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How will Africa’s animals survive lockdown?

photo of an elephant in AfricaEcotourism funds the protection of Africa's endangered wildlife, and you can help from home CREDIT: GETTY
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Following the lockdown on international travel, camps and safari lodges have been closing in droves, leaving Africa’s iconic wildlife under threat

When I became a travel writer in the Seventies, there was no such thing as wildlife tourism. Safaris back then were the realm of the seriously rich and revolved mostly around trophy hunting.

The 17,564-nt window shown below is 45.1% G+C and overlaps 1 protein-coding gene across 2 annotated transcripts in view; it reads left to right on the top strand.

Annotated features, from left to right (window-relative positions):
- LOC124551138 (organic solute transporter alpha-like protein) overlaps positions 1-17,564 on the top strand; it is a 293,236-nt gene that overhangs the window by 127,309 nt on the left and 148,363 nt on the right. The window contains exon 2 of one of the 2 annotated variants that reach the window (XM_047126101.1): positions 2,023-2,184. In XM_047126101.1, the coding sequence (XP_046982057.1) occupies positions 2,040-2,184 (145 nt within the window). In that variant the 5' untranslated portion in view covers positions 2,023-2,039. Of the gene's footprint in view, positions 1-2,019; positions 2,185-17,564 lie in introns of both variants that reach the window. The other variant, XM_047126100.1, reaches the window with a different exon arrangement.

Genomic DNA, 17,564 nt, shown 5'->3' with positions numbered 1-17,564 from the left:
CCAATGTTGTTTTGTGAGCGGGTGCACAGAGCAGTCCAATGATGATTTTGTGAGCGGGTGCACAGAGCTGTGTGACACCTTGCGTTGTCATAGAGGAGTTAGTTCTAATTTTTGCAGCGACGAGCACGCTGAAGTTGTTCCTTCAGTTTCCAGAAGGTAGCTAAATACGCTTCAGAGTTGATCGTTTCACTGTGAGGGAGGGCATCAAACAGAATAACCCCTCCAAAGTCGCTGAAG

For anyone involved in conservation, though, it was an exciting decade. In Kenya, George Adamson, of Born Free fame, was rehabilitating lions in what would become the Kora National Reserve. Iain Douglas-Hamilton was working on elephant behaviour in Tanzania’s Lake Manyara National Park, and David Attenborough was filming mountain gorillas for the BBC’s Life on Earth TV series. 

All over the world, what later became known as ecotourism was taking root – but Africa was at the forefront. When the decade began, the entire continent was still locked in an age of innocence. Wildlife was abundant in numbers that seem scarcely credible today, and tourism was in its infancy. Even in 1982 there were fewer than a dozen camps and lodges in Kenya’s Masai Mara game reserve…

Following the lockdown on international travel, camps and safari lodges have been closing in droves, leaving Africa’s iconic wildlife under threat When I became a travel writer in the Seventies, there was no such thing as wildlife tourism. Safaris back then were the realm of the seriously rich and …